Sunday, February 20, 2011
Can the biography of an 18th-century American statesman be a monetary policy tool in 21st-century Europe?
According to a recent report by Wall Street Journal reporter Jon Hilsenrath, the president of the European Central Bank, Jean-Claude Trichet, has been reading Ron Chernow's biography of the Founding Father who met a premature death in a duel with Aaron Burr. Trichet, according to the report, is especially interested in how Hamilton achieved an historic compromise to have the nascent federal government assume the debt of the states and enable the new nation to move ahead economically. Trichet, of course, is on the firing line as the European Union tries to deal with fiscal difficulties in some of the weaker countries belonging to the joint currency, the euro.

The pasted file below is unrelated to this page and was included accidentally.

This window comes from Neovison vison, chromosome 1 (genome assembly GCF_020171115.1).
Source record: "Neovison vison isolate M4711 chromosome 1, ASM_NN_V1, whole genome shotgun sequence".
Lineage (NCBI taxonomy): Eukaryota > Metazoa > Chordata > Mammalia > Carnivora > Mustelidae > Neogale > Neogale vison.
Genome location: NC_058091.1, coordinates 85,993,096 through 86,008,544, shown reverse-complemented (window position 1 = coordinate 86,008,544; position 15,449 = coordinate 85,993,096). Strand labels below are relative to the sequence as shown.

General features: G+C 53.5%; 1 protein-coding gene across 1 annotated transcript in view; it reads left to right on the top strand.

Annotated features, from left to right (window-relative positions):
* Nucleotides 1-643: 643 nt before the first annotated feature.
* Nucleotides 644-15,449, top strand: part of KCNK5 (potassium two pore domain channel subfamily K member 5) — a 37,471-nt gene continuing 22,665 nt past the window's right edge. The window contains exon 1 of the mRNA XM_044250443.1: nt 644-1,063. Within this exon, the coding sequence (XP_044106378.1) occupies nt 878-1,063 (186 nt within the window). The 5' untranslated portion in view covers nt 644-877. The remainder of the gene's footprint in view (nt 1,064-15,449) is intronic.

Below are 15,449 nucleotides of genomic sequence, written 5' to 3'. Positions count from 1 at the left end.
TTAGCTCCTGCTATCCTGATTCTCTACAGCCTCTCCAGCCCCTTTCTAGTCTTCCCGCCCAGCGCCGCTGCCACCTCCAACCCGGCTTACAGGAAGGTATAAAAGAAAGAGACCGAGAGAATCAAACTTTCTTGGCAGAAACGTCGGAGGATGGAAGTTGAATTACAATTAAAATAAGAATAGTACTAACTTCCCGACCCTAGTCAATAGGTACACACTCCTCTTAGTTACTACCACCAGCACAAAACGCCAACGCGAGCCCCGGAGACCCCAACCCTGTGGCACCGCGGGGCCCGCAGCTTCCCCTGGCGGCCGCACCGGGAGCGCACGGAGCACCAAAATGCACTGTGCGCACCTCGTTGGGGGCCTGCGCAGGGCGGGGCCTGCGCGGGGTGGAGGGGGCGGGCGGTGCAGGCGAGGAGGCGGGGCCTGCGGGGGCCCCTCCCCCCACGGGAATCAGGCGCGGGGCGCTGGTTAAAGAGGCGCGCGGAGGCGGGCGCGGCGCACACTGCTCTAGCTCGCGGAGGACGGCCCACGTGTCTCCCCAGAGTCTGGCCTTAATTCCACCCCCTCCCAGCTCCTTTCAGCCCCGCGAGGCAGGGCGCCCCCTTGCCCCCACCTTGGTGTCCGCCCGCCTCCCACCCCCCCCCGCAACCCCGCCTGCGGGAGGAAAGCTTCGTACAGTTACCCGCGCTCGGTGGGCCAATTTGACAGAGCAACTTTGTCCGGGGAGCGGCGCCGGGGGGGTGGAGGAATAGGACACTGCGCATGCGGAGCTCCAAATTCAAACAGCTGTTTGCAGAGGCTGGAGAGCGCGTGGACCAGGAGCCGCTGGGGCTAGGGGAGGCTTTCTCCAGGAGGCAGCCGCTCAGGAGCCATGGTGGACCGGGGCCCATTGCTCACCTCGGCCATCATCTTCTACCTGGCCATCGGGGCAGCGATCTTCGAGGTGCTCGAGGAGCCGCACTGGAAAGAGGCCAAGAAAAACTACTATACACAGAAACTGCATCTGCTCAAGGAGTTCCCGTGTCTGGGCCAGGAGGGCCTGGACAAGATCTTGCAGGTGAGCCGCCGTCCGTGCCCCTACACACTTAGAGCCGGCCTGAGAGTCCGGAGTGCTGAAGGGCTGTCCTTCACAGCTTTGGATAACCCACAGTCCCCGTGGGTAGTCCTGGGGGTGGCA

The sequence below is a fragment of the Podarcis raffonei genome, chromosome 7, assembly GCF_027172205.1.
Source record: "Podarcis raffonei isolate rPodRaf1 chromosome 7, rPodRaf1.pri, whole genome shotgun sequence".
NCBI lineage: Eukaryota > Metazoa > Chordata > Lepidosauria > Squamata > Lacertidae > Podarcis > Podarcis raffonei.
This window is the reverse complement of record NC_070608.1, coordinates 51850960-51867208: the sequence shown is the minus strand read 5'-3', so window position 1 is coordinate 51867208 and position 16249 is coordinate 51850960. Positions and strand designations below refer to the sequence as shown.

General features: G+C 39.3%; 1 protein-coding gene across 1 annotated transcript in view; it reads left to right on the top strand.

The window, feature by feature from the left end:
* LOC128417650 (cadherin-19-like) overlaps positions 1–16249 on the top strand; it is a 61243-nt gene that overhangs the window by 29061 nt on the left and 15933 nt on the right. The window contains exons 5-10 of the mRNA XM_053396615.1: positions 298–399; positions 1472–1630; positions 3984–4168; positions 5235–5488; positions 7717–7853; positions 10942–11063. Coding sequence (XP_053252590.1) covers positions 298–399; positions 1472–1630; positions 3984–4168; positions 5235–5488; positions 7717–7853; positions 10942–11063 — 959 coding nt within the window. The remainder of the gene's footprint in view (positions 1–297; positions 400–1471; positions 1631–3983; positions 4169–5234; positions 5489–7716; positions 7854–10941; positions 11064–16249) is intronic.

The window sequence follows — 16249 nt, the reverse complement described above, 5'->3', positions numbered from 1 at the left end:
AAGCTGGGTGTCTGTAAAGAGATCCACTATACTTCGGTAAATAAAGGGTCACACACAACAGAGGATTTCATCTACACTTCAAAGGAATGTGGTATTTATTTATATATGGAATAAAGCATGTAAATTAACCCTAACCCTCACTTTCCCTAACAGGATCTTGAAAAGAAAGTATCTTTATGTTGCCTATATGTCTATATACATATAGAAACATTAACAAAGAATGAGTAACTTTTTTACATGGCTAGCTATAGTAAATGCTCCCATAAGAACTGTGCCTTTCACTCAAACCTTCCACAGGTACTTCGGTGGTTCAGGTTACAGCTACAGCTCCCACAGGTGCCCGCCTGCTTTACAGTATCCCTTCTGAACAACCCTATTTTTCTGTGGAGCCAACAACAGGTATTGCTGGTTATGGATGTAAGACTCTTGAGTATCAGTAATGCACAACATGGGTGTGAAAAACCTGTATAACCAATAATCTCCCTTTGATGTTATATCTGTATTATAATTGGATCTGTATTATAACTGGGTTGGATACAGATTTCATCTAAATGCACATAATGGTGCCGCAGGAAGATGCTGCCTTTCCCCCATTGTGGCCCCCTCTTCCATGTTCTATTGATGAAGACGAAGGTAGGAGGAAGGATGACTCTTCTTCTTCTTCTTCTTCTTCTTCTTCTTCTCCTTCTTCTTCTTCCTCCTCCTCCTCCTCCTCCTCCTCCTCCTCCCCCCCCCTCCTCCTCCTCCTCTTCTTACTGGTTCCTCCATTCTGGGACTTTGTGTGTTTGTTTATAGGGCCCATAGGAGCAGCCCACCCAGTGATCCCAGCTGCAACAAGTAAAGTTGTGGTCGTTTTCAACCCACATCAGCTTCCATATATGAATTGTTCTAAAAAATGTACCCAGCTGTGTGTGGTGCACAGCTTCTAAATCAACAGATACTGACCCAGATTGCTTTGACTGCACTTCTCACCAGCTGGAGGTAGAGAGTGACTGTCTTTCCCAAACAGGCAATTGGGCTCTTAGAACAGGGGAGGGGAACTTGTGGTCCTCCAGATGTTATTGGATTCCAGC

The report prompted me to take the 2004 book off my shelf and start reading it. I've always been a fan of Ron Chernow -- who previously wrote biographies of J.P. Morgan and John D. Rockefeller among others -- and fascinated by Hamilton. The 818-page biography is a long-term project, but I want to read more nonfiction anyway and this seems like a great place to start. Chernow has a gift for making his biographies both magisterial in their authority and compellingly readable -- once again confirmed in the early pages of his Alexander Hamilton.
Not sure when I'll get to the chapter about the federal government assuming states' debts. Who knows, maybe it would be a useful historical precedent for the early 21st-century United States as well as for Europe. In any case, I hope to finish this book sometime before David Stewart's biography of Aaron Burr, American Emperor, comes out in October!